DIY Upholstery Project: How Make Your Own Custom Fabric Piping (or Welting)

updated Dec 19, 2019
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(Image credit: Dabney Frake)

Piping (or welting if you prefer) adds a nice detail to DIY upholstery projects, and gives added tailoring to cushions and headboards. Choose the same color as your main upholstery fabric, or a fun contrasting color for more zip. It’s also easy and quick to make. Here’s how:

What You Need


  • Cotton cord in your desired thickness
  • Fabric in desired color
  • Thread


  • Sewing machine
  • Chalk pencil
  • Good scissors
  • Pins


There are a couple of ways to do these, depending on how perfect you want your piping to be, the amount of fabric you have (or want to spend money on) for the project, and how much time you have. This is the quick and easy way…

(Image credit: Dabney Frake)

Start by cutting a series of 1″ fabric strips. You should technically cut those at a bias (or diagonally on the fabric) so there’s more stretch to the final welting. I don’t do this. As you can see above, I cut straight across. However, you should do whichever method you prefer.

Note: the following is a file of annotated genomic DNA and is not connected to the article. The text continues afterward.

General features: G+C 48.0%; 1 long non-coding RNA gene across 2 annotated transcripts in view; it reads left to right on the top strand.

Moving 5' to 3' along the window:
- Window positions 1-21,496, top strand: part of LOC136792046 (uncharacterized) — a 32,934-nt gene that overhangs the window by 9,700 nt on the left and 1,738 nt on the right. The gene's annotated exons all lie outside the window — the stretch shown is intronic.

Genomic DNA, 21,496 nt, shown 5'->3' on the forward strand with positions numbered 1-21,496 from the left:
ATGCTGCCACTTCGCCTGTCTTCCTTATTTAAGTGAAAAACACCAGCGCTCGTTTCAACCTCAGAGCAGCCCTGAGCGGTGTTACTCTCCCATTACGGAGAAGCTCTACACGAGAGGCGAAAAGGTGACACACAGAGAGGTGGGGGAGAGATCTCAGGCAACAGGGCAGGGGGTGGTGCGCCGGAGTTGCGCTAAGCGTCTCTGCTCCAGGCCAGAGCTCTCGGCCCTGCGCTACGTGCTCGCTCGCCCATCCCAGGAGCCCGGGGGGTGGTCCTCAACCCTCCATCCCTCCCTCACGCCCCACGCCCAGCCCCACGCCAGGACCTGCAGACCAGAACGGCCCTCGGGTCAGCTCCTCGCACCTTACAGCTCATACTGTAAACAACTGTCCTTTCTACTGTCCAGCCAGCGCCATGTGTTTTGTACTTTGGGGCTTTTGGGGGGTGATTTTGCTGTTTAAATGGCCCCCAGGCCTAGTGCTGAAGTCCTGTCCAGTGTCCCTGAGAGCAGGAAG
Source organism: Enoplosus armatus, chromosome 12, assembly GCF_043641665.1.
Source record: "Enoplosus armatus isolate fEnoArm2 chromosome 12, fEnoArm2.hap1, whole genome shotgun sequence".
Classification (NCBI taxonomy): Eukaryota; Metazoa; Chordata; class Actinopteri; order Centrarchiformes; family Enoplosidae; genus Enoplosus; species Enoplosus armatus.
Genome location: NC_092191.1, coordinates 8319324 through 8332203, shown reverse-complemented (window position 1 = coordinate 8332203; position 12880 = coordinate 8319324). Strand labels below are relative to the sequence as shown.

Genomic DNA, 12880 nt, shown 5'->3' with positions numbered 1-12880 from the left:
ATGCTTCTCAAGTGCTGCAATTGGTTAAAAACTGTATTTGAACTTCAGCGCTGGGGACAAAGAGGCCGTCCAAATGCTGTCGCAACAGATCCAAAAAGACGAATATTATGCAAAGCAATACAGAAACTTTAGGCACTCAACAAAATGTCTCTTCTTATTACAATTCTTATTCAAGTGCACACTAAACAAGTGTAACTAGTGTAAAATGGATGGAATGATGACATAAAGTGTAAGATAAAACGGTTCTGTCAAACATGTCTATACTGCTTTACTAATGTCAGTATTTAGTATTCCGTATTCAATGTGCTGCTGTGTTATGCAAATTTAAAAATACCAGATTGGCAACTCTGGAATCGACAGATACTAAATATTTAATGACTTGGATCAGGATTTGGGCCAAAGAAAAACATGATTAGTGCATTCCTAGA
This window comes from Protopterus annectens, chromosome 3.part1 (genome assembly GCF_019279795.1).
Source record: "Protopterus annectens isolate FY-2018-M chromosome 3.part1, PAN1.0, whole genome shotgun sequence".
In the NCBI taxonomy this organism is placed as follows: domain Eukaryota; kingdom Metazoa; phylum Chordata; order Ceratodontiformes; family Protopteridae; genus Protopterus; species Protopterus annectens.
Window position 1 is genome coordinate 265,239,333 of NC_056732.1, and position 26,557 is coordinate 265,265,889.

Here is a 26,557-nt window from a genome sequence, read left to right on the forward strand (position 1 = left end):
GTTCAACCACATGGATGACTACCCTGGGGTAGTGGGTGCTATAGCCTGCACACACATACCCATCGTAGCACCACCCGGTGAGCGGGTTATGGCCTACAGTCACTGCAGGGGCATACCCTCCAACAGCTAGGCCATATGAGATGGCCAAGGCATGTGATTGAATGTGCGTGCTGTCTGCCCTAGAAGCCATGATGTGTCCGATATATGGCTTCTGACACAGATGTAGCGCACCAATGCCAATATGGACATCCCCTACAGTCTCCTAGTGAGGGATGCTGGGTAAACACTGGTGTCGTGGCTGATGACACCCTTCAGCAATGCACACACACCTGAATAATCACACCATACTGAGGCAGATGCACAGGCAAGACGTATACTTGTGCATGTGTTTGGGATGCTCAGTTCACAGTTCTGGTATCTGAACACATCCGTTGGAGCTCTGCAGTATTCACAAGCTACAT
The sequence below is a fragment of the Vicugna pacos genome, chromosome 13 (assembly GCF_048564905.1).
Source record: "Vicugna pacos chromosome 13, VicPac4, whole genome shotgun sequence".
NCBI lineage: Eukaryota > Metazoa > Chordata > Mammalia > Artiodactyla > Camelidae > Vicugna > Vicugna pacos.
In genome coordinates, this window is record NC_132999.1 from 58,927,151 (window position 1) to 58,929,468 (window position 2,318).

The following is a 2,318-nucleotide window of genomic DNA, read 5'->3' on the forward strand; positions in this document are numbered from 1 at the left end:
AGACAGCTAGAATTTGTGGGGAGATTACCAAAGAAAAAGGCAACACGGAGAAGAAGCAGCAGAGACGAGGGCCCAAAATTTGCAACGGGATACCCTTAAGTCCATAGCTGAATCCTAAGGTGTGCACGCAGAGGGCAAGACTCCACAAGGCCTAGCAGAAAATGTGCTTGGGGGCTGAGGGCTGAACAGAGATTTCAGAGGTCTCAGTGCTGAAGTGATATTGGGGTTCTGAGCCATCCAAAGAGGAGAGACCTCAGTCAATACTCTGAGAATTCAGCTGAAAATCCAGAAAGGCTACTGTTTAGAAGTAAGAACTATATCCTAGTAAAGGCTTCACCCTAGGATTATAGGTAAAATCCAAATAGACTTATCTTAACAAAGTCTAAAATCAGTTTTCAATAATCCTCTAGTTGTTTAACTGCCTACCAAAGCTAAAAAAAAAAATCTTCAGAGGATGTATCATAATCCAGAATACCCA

(Image credit: Dabney Frake)

3. Next, make your welting. Place two strips, right sides together, so the tops line up.

(Image credit: Dabney Frake)

4. Sew across the top to secure the two pieces together, then repeat the process with all the strips, so you get one long strip of connected fabric. Press the seams if you like.

(Image credit: Dabney Frake)

5. Nestle your cord inside the folded strip (against the wrong side of the fabric) like a hot dog in a bun.

(Image credit: Dabney Frake)

6. Using a zipper foot, start sewing along the edge of the cord. Note how the zipper foot rests on top of the cord so the stitch can get as close as possible.

(Image credit: Dabney Frake)

Tip: Once you start sewing, fold the fabric (with the cotton cord inside) over as you go and feed it into the sewing machine. There are also special welting feet for this purpose, but this method works well too.

(Image credit: Dabney Frake)

7. When you get to a seam, make sure it is open and flattened, before you fold it over and sew it.

(Image credit: Dabney Frake)

8. Continue sewing until you have one continuous stream of piping.

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